Date: 2013–02–28
  4. By: Joao A. Bastos (CEMAPRE, School of Economics and Management (ISEG), Technical University of Lisbon)
    Abstract: In many domains, the combined opinion of a committee of experts provides better decisions than the judgment of a single expert. This paper shows how to implement a successful ensemble strategy for predicting recovery rates on defaulted debts. Using data from Moody's Ultimate Recovery Database, it is shown that committees of models derived from the same regression method present better forecasts of recovery rates than a single model. More accurate predictions are observed whether we forecast bond or loan recoveries, and across the entire range of actual recovery values.
    Keywords: Recovery rate, Loss given default, Forecasting, Ensemble learning, Credit risk
    JEL: G17 G21
    Date: 2013–03
  5. By: Beechey, Meredith (Sveriges Riksbank); Österholm, Pär (National Institute of Economic Research)
    Abstract: In recent years the central banks of Norway and Sweden have published their endogenous policy interest-rate forecasts. In this paper, we evaluate those forecasts alongside policy-rate expectations inferred from market pricing. We find that for both economies there are only small differences in relative forecasting precision between the central bank and market-implied measures. However, both types of forecast fail tests for unbiasedness and efficiency at longer horizons.
    Keywords: Monetary policy; Market expectations; Norges Bank; Sveriges Riksbank
    JEL: E52
    Date: 2013–01–22
  6. By: Marczak, Martyna; Gómez, Victor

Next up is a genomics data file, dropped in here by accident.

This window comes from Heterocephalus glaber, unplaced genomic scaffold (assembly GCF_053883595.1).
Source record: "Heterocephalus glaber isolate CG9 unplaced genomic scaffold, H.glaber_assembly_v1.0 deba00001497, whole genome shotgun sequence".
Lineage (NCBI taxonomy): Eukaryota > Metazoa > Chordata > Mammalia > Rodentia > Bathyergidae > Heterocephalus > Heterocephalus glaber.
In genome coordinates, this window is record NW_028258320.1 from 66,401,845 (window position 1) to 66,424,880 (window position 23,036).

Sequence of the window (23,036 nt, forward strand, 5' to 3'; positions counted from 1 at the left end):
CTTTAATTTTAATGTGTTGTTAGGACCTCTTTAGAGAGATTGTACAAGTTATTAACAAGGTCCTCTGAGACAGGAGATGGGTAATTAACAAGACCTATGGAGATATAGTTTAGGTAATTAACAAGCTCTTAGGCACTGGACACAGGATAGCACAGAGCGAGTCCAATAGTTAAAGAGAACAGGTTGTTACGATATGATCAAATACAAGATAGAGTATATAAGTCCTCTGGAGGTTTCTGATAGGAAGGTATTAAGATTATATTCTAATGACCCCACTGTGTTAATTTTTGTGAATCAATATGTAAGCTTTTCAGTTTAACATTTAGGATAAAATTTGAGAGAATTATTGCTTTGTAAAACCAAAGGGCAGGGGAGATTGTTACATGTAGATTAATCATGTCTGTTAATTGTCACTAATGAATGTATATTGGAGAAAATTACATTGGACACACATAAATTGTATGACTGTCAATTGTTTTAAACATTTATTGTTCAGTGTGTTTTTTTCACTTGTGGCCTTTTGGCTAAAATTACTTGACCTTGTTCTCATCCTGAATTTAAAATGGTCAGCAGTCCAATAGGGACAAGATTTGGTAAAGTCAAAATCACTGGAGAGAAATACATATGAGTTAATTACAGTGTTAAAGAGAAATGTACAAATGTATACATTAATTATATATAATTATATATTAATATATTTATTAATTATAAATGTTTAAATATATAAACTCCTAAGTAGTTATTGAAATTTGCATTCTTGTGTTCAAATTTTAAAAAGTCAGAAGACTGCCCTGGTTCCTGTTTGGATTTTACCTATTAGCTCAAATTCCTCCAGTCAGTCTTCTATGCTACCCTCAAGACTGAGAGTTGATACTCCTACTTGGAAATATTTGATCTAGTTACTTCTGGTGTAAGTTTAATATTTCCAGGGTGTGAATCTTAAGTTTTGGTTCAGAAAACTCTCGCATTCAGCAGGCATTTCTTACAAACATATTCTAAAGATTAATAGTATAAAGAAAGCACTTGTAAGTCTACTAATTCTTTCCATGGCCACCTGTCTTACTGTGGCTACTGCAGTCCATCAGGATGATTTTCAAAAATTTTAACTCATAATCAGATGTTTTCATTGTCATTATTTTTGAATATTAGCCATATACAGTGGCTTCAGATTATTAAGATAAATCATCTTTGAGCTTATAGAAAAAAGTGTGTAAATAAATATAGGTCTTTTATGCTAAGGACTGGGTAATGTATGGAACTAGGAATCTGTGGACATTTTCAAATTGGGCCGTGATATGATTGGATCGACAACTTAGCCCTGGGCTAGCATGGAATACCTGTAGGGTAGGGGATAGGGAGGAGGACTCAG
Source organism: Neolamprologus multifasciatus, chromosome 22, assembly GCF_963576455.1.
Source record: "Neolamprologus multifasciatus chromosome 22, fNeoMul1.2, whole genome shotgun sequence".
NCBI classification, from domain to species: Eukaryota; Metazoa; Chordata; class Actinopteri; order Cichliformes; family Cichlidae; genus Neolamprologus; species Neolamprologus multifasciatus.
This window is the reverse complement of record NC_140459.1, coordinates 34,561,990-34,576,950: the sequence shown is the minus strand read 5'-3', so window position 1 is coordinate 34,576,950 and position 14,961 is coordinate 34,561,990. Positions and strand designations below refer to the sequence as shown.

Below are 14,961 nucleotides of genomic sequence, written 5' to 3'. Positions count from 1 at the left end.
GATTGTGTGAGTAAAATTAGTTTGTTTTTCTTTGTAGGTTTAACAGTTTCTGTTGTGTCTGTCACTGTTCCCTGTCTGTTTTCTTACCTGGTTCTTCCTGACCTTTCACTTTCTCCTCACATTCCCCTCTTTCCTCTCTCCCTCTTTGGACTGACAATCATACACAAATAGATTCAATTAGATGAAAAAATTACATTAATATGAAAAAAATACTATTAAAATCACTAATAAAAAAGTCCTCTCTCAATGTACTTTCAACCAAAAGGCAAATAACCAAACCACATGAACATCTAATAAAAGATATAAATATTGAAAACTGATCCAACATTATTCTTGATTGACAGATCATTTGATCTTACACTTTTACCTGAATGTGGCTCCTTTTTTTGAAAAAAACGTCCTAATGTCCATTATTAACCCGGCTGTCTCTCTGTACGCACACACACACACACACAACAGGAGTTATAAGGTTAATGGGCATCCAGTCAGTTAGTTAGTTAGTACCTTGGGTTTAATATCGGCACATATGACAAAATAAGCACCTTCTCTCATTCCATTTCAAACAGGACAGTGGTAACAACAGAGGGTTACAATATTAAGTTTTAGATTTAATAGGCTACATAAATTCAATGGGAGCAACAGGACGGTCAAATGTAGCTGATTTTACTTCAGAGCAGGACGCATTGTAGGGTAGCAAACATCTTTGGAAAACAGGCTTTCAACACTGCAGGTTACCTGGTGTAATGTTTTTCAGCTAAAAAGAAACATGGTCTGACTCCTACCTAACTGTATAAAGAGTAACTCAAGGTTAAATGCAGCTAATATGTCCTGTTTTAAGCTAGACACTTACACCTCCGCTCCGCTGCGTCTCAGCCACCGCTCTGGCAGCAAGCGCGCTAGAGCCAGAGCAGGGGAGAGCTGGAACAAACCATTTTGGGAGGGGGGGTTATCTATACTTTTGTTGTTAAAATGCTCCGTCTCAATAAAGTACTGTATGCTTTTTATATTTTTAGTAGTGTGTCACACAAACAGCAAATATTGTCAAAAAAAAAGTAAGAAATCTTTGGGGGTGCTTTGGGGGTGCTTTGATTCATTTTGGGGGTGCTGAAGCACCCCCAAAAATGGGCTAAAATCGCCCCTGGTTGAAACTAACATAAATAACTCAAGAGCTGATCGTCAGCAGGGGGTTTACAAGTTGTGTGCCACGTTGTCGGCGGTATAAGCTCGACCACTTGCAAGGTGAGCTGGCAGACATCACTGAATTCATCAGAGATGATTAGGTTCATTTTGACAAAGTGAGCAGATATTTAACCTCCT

Abstract: This article proposes a new multivariate method to construct business cycle indicators. The method is based on a decomposition into trend-cycle and irregular. To derive the cycle, a multivariate band-pass filter is applied to the estimated trend-cycle. The whole procedure is fully model-based. Using a set of monthly and quarterly US time series, two monthly business cycle indicators are obtained for the US. They are represented by the smoothed cycles of real GDP and the industrial production index. Both indicators are able to reproduce previous recessions very well. Series contributing to the construction of both indicators are allowed to be leading, lagging or coincident relative to the business cycle. Their behavior is assessed by means of the phase angle and the mean phase angle after cycle estimation. The proposed multivariate method can serve as an attractive tool for policy making, in particular due to its good forecasting performance and quite simple setting. The model ensures reliable realtime forecasts even though it does not involve elaborate mechanisms that account for, e.g., changes in volatility. --
    Keywords: business cycle,multivariate structural time series model,univariate band-pass filter,forecasts,phase angle
    JEL: E32 E37 C18 C32
    Date: 2013
  7. By: Shu-Ling Chen; John D. Jackson; Hyeongwoo Kim; Pramesti Resiandini
    Abstract: This paper examines common forces driving the prices of 51 highly tradable commodities. We demonstrate that highly persistent movements of these prices are mostly due to the first common component, which is closely related to the US nominal exchange rate. In particular, our simple factor-based model outperforms the random walk model in out-of-sample forecast for the US exchange rate. The second common factor and de-factored idiosyncratic components are consistent with stationarity, implying short-lived deviations from the equilibrium price dynamics. In concert, these results provide an intriguing resolution to the apparent inconsistency arising from stable markets with nonstationary prices.
    Keywords: Commodity Prices; US Nominal Exchange Rate; Panel Analysis of Nonstationarity in Idiosyncratic and Common Components; Cross-Section Dependence; Out-of-Sample Forecast
    JEL: C53 F31
    Date: 2013–02
  8. By: Kevin Sheppard; Lily Liu; Andrew J. Patton